Thursday, June 3, 2010

Brief Interlude

I was saying in last nights' post that i would try to present something of the Firing Rules for the Grant ACW project.

Before I do, I want to go ahead and make some general comments that have been percolating about as I've cycle to and from work and taken the baby out on her evening pram ramble.

For a start let me say that I know very little about the performance of the small arms and field artillery of the American Civil War. I chose this period as much from a desire to learn about it as I did to resurect Charles Grant Seniors' ACW rules. That being said, I am trying to fill the gaps in my knowlege as fast as I can. The internet has been very useful to me on tactics and though I blush a little to say it, the weapon data in Airfix Magazine Guide #24, American Civil War Wargaming by Terence Wise. I know, I really ought to be reading Paddy Griffiths, but I can't afford him at the moment and TW is at hand!

My understanding of the basics of the period was that rifled muskets and breech-loading rifles had sufficient range and accuracy to make serving smooth bore (SB) and the newer Breach Loading (BL)artillery sufficiently dangerous that it could no longer be used offensively - that is it could not be prolonged forward to support infantry attacks. BL artillery could play on attackng infantry at a distance from which they could not easily reply, while the cannister discharges of the SB guns made them quite formidable defensive weapons still. These with entrenched infantry who were using more accurate and faster-firing long-arms meant the defensive was the stronger tactical means and accounts in large part for the huge casualties sufferd by both sides.

It is currently my belief that the war began with smooth-bore percussion cap muskets being the most common infantry small-arm with rifled percussion muskets and then breech-loading rifles superceeding them as the Civil War progressed.

Looking at some of the more common weapons of the war, we see that the standard weapon in the early months of the War was the M1842 percussion, muzzle-loading smooth-bore. This weapon had an effective range of 150yds and a battle-field range of 75yds. The most common weapon on both sides (so Mr Wise says!) was the M1861 Springfield Muzzle-loading rifle. It had an effective and a battle range of 500 and 250yds respectively. The performance of the  Enfield and Remington muzzle-loading rifles was comparable. All weapons had similar rates of fire to the M1842 of 3 rounds per minute. The Sharps and Henry Breech loading rifles has similar ranges to the Remington M1862 of 600yds effective and 350 "battle", but vastly superior rates of fire; 16 and 20 rounds per minute respectively.

Turning now to the most common field artillery of the period we can see why the Guns were forced onto the defensive. The following are maximum effective ranges:

Shot: 1000yds
Shell: Min - 250yds Max - 800yds
Cannister: 250yds

Shot: 1200yds
Shell: Min - 250yds Max - 900yds
Cannister: 300yds

12PR RBL Whitworth
Shot: 2000yds
Shell: Min - na Max - na
Cannister: 300yds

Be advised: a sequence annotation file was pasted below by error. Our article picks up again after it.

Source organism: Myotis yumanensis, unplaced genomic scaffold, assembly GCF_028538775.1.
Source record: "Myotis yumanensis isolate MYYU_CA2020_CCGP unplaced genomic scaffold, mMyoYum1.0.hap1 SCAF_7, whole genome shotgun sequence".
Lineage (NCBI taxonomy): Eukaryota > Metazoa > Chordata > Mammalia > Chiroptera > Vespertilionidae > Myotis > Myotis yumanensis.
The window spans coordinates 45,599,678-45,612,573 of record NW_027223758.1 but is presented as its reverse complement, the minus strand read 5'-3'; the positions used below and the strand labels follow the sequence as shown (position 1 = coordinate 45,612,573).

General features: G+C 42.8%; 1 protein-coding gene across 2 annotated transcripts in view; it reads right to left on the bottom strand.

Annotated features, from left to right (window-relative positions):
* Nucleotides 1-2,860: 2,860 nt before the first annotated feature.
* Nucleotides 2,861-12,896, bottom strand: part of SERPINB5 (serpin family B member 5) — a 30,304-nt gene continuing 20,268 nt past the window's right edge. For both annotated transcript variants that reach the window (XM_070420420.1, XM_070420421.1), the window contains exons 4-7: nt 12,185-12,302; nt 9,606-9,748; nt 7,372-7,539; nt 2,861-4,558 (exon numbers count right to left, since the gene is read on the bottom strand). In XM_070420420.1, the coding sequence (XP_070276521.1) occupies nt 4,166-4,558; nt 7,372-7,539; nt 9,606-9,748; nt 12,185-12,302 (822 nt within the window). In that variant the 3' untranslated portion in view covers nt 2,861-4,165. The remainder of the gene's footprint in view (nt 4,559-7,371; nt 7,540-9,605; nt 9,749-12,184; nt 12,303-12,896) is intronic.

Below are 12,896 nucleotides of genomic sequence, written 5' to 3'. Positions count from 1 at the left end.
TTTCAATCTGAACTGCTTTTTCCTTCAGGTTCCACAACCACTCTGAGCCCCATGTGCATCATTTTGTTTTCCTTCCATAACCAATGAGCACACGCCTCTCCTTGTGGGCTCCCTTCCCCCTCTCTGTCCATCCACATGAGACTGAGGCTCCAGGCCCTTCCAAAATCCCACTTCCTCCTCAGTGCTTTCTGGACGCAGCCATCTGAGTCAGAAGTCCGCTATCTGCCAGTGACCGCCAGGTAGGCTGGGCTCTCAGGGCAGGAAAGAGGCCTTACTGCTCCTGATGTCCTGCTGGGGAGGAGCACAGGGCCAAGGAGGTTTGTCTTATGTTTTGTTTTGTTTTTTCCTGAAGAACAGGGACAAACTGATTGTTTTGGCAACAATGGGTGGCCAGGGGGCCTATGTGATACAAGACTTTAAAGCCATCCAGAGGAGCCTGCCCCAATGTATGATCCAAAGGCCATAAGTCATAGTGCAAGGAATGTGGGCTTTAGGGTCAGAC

3" RBL Rodman
Shot: 1800yds
Shell: Min - 250yds Max - 1400yds
Cannister: 300yds

20PR Parrott Rifle
Shot: 1900yds
Shell: Min - 250yds Max - 1400yds
Cannister: 300yds

I could continue, but I think that really the artillery (especially the SB types) was in a tough spot supporting attacks with the classic blast of cannister to soften things up! Shell couldn't help at rifle battle ranges, and shot couldn't blow huge holes in the more dispersed infantry formations of the time. They could do considerable execution upon charging infantry however.

Now, looking at the Grant Rules with this in mind, I have decided to adopt the Grant 10yds to the inch ground-scale.

Knowing little about ranges other than that the "musketry" range is  18", what must we deduce? 18" translates to 180yds which is close enough to the 150yd range of the M1842 percussion musket for me to assume that this is what Grant may have had in mind.

The 60"\600yd range he gives SB artillery in "The War Game" is obviously quite conservative, but I could swallow this as an effective range for unsighted SB artillery. Likewise I can but the 24"/240yd cannister range sufficiently to import the rules complete into the ACW rules.

This begs the question though, did Grant bother with additional rules to handle rifled weapons? Part of me thinks he may have; he always seemed on a quest for realism in all his writings. Another part is discouraged from this view when I think of what material may actually have been available to him in the late 1950s! this is even more the case for Featherstones' Horse and Musket rules which claim to be able to be used up to the Franco-Prussan War yet which apart from a mitraieuse rule seem terribly generic.

I am inclining to the belief that Grant probably had no reliable or complete information on the rifled weapons of the ACW and that he probably ignore them. If this is so, I might be able to look at importing the Musketry and artillery rules directly from The War Game. The only thing stopping me at the time of writing is a small comment that CS Grant makes in the War Game Companion on the transition of the ACW Rules to those of The War Game: